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10 short information about Roadrunners



Anyone who grew up with Looney Tunes cartoons may be surprised that Roadrunners are not long-necked or purple crowns, but roadrunners and coyotes occasionally make car chases. Here are some facts about these unusual desert birds.

. 1 Roadrunners belong to the cuckoo family.

The larger Roadrunner ( Geococcyx californianus ), which occurs in deserts, meadows and forests, crosses through the southwestern US and northern Mexico. His somewhat smaller relative, the smaller Roadrunner ( Geococcyx velox ), is generally further south. Both birds belong to the cuckoo family, Cuculidae which also includes anise and malkohas. All members of the family have zygodactylus feet with two forward and two backward toes. The arrangement gives the Roadrunners X-shaped prints.

. 2 Roadrunners are fast ̵
1; but coyotes are faster.

According to The Real Roadrunner by Martha Anne Maxon, scientists have clocked fast birds at a speed of 15 to 20 miles per hour. Coyotes can run twice as fast as the fastest road runners, but fortunately for the birds, coyotes would also feed small rodents, plants and lizards instead of birds.

. 3 Flying is not the strength of the Roadrunner.

Roadrunners walk around most of the time, but flying is also an option. Roadrunners sometimes glide from branches or canyon rims to the ground, but are limited to short-haul flights as their wings are weak and their muscular legs complain. In order to get into the air, they usually need a start.

. 4 Lizards, seeds and hummingbirds are on the Roadrunner menu.

Opportunistic and omnivorous eat Roadrunner seeds, cactus fruits, snails, snakes, lizards, insects, arachnids and rodents. Smaller birds are also fair game. Roadrunners sometimes lurk around birdseed and snap songbirds in the air with a big jump. Wildlife photographer Roy Dunn recently filmed a roadrunner who caught a hummingbird on his bird feeder.

. 5 Roadrunners can outmaneuver distinctive rattlesnakes.

Roadrunners are not afraid of venomous rattlesnakes – they even find them tasty. But patience is needed on the hunt. When the two animals meet, the Roadrunner fans their wings, making the bird look bigger and more threatening. As the snake strikes, the Roadrunner jumps nimbly out of the way. This happens again and again, until the bird, who has learned the routine of the snake, grabs it in the middle of the blow at the back of the head. Then the Roadrunner hits the snake on the ground until it is suppressed or dead. Since they have no claws and their beaks are not equipped to rip meat, Roadrunners swallow whole snakes.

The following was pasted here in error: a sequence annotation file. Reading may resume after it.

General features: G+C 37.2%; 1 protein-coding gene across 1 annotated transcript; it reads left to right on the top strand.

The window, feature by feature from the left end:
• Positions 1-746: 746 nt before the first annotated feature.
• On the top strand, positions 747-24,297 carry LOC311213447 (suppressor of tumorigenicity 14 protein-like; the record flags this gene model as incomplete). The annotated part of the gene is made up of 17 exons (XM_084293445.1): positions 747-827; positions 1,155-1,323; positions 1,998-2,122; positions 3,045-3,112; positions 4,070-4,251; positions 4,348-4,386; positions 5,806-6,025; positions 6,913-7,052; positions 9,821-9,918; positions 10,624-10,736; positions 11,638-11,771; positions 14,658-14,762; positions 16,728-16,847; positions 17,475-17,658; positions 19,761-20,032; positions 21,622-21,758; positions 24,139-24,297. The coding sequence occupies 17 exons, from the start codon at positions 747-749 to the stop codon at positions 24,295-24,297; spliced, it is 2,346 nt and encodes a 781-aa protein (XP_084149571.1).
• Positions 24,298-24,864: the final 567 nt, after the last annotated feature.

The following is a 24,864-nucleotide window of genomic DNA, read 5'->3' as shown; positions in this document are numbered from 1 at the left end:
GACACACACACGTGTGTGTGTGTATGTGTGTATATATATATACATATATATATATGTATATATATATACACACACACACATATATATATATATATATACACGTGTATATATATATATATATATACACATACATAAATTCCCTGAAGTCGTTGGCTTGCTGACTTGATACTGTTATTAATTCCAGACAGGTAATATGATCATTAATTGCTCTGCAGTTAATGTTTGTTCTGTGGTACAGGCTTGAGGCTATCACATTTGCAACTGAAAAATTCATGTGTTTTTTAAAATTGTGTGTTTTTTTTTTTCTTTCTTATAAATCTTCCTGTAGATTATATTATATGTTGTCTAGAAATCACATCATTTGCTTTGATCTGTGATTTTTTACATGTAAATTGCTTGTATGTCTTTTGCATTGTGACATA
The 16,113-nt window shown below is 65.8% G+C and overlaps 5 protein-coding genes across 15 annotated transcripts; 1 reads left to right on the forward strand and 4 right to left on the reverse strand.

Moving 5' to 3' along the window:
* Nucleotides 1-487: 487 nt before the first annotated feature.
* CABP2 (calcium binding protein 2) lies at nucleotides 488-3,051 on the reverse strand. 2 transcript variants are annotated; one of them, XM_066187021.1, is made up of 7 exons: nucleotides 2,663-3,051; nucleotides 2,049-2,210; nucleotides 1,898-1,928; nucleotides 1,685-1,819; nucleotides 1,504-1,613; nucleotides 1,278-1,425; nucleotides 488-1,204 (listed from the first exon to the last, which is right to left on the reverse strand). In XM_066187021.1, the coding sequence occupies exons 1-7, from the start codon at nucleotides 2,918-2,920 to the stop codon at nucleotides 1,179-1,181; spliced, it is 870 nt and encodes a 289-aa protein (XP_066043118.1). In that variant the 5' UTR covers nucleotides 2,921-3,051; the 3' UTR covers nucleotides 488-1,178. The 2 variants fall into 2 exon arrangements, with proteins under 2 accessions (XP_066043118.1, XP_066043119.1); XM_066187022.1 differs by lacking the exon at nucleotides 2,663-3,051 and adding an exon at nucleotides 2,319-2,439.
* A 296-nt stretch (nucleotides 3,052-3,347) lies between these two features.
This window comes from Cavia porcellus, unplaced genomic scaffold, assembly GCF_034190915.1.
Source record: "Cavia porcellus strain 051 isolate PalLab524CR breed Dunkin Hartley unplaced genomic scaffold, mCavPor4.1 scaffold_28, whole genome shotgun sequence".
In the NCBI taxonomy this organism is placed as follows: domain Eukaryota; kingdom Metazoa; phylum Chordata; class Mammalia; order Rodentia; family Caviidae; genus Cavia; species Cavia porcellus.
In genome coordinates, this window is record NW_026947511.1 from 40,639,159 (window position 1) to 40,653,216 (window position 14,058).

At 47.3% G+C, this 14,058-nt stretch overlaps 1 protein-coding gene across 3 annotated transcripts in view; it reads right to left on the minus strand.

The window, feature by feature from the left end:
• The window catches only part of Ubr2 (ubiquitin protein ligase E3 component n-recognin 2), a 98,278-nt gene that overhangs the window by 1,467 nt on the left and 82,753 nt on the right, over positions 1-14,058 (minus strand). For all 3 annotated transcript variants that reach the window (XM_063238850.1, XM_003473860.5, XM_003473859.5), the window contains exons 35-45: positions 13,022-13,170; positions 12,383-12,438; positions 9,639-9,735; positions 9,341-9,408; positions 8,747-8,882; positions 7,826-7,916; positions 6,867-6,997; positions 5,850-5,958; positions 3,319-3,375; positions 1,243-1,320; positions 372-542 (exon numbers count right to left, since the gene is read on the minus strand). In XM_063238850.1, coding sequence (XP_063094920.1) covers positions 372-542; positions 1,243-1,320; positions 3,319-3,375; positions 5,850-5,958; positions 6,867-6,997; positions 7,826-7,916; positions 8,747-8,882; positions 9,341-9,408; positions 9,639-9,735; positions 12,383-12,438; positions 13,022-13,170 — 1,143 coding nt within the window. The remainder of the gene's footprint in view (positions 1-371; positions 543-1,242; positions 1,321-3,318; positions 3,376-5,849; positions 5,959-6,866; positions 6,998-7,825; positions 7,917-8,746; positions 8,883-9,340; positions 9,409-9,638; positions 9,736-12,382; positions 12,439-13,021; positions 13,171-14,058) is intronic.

. 6 Puebloan peoples believe that Roadrunners fend off dangerous spirits.

Roadrunners are considered protective among puebloans in the southwestern United States. It was believed that the X would protect them from evil spirits: malevolent beings would be confused because they could not see in which direction the Roadrunner who had left the "footprints" had gone. Similarly, Roadrunner springs have been placed over cradles to protect the babies inside.

. 7 Roadrunners do not say "bleep! Beep!

Male Roadrunners make cooing noises as they court women and defend territories. Both sexes also use barks and growls to communicate – and for some unknown reason Roadrunners like to make a long series of clicks by snapping their beaks. The clicks may be a message about the area or a signal to relay the location to others.

. 8 Larger Roadrunners team up to defend their territory.

The monogamous are larger roadrunners who sometimes mate for life. To uphold the relationship, men regularly dance for their partners. They also offer food and materials that can be used in nest building. Both parents alternately breed their eggs laid in catches of two to six, and later share the duties as chick holders. The defense of the local lawn is another task that they carry out together. A single pair of roadrunners can cover a huge area of ​​up to 250 acres.

. 9 Roadrunners can save energy by lowering their body temperature.

Roadrunners do not migrate. On cold nights, the birds lower their own body temperatures by 15 ° F, which means they can use less energy. To warm themselves up, the birds like to bask in the early morning [PDF]. They even lift their feathers to expose their skin directly to the warming rays of the sun.

10 The Roadrunner is the state bird of New Mexico.

The larger Roadrunner was formally elected the State Bird of the Land of Enchantment on March 16, 1949. Since then, the anti-waste organization Keep New Mexico Beautiful, Inc. has adopted an anthropomorphic roadrunner named Dusty as a mascot.


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